09 May 2014
If you’re doing any indie projects, don’t sell your books through Blurb.
Passive Guy, who is a contract lawyer, says:
PG says that any licensing provision that is one immensely long sentence raises suspicions in his ever-suspicious mind that counsel is trying to put readers to sleep so they don’t pay attention to the sentence.
He will suggest, however, that the presence of words like “worldwide, perpetual, irrevocable right and license to use, reproduce, perform, display, distribute, adapt, modify, re-format, create derivative works of, and otherwise commercially or non-commercially exploit in any manner” should raise concerns in any author’s mind.
PG hasn’t read the rest of this document and it is possible it includes other provisions that ameliorate the rights grab in this paragraph. However, PG doesn’t believe this is good drafting practice either. PG has tried a number of cases involving complex contracts and has seen judges completely screw up interpretation of complex contract provisions.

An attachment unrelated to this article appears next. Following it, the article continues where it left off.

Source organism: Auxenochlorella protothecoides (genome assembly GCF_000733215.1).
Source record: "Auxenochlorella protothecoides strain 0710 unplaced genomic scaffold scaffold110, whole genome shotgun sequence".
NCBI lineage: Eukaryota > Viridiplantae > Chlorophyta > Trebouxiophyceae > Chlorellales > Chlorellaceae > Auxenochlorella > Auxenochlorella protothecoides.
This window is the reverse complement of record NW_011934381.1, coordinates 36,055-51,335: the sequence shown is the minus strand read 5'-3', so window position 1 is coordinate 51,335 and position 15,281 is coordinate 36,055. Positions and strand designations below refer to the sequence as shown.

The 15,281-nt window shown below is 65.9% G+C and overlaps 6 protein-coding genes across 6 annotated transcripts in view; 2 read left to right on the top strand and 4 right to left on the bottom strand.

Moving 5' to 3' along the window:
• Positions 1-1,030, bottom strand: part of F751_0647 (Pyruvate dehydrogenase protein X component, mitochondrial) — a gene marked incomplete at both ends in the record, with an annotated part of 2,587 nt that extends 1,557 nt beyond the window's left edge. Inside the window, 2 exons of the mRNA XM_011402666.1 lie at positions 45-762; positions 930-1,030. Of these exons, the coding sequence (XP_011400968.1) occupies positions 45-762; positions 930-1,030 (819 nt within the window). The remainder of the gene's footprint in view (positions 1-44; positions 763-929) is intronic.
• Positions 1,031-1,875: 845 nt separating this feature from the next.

See also Meryl Yourish’s post here:
She highlights a point and says: “Here’s a clause that no writer, ever, should agree to.”
Going on the TOS alone, I would recommend that no indie ever publish with Blurb. These are terrible terms of service, and a horrible rights grab designed to screw the author.
That’s my take on it as well.
Blurb responded to me via Twitter with a link, saying, “We totally understand your concerns. We put together an FAQ that we hope clears things up.” Here’s the link.
No. A FAQ does not change the terms of the contract. It clears up nothing. It changes nothing. It expresses the current stated intent of the company, but it is not binding.
Blurb is demanding irrevocable rights.
Back to PG. He adds the following:
The combined length of Blurb’s various TOS documents is far, far longer than the longest New York publishing agreement PG has ever reviewed. (And PG is not holding New York publishing agreements up as any sort of paradigm of clarity.)
One of the things PG would do is call the CEO of the company to the witness stand and ask him/her to explain the meaning of various parts of the TOS. That would be a lovely show.
Just don’t want it to be over your book.